You sit up high, in straight-back seats that give you a commanding view of the terrain. The switches and dials are basic but highly useable, with big buttons and clear displays. There’s a grab handle to help passengers clamber in and out, and also to bring some comfort when the going gets bouncy. You can even hose out the interior after a session in the rough stuff.
All of these features make the new Defender a worthy successor to its iconic namesake. This isn’t just a Chelsea tractor bearing a heroic name. It’s the real deal, and carries on the legend.
Three things to hate about the new Defender
1) The price
The new Defender is a pricey prospect. The starting price for a base speccer is expected to be around £40,000, with flagship 110 models reaching as much as £80,000.
|...the new vehicle is likely to appeal only to the very well off.|
So whereas the old model was a favourite among Welsh sheep farmers and amateur adventurers, the new vehicle is likely to appeal only to the very well off.
That’s a shame, because the appeal of the Defender brand is that it cuts through class. You’re just as likely to see the Queen behind the wheel of one as you are an East Anglian bricklayer.
The new version looks set to change all that. Expect to see plenty at the gates of exclusive London prep schools. But dry-stone-walling on a Lakeland fell? Not so much.
2) The electrical wizardry
Let’s confront another Land Rover truism: the manufacturer isn’t renowned for reliability. The Discovery Sport – often regarded as one of the more reliable performers in Land Rover’s stable – came 21st out of 23 in the What Car? Reliability Survey 2019.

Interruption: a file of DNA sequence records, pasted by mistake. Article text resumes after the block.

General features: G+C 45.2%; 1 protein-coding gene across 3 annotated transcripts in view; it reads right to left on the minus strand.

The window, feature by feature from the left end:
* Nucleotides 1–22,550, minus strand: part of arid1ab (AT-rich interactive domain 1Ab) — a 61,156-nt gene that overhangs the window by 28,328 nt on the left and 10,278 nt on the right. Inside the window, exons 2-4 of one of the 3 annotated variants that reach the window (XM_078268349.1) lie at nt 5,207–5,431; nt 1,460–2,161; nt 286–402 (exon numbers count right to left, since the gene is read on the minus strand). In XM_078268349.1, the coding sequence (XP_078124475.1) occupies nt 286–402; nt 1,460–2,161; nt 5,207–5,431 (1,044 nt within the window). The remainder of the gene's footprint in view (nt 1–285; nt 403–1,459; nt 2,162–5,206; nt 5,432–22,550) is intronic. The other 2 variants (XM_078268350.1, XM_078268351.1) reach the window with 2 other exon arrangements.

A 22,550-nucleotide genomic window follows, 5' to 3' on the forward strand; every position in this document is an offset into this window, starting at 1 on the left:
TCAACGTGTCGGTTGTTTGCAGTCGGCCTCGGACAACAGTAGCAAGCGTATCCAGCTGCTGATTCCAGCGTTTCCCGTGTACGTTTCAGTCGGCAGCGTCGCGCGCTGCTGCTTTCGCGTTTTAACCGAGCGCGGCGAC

All of which makes the new Defender’s reliance on electrical wizardry something of a concern. It is often said that around 70 per cent of all the Land Rovers built remain on the road, but it is unlikely the latest generation of vehicles will keep up that track record.
Of course, there’s a flipside to this: car makers don’t expect their vehicles to be owned for the long term any more. Ownership models tend towards contract hire or contract purchase arrangements, meaning drivers are likely to swap their vehicle within three or four years of buying it.
The losers, then, are the enthusiast buyers who will take on a new Defender at around five years old, just as prices begin to fall. On the plus side, the appeal of Defender ownership has always been the fun of home-brew maintenance. Which means the only question is…
3) Can it be looked after by a DIY mechanic?
Ask any Defender driver what the best elements of ownership are and “looking after it yourself” will feature prominently in their answer. There’s little point owning one of the original vehicles unless you’re prepared to put in some graft in the workshop.
With the new vehicle, though, all that will change. Unless you have a Land Rover diagnostics unit in your shed, it’s unlikely that you’ll be able to fix the majority of faults on the new Defender.
Land Rover won’t see this as a problem. It’s clear from the glitz and glamour of the Frankfurt Motor Show launch that it’s after a different sort of customer.
This pretty much sums up the criticisms of the new car: yes, it’s brilliant, and desirable, and great off-road.
But for your average green oval fanatic, it makes the prospect of Defender ownership seem more remote than ever.
Published: 13 September 2019
© 2019 Just Recruitment Group Ltd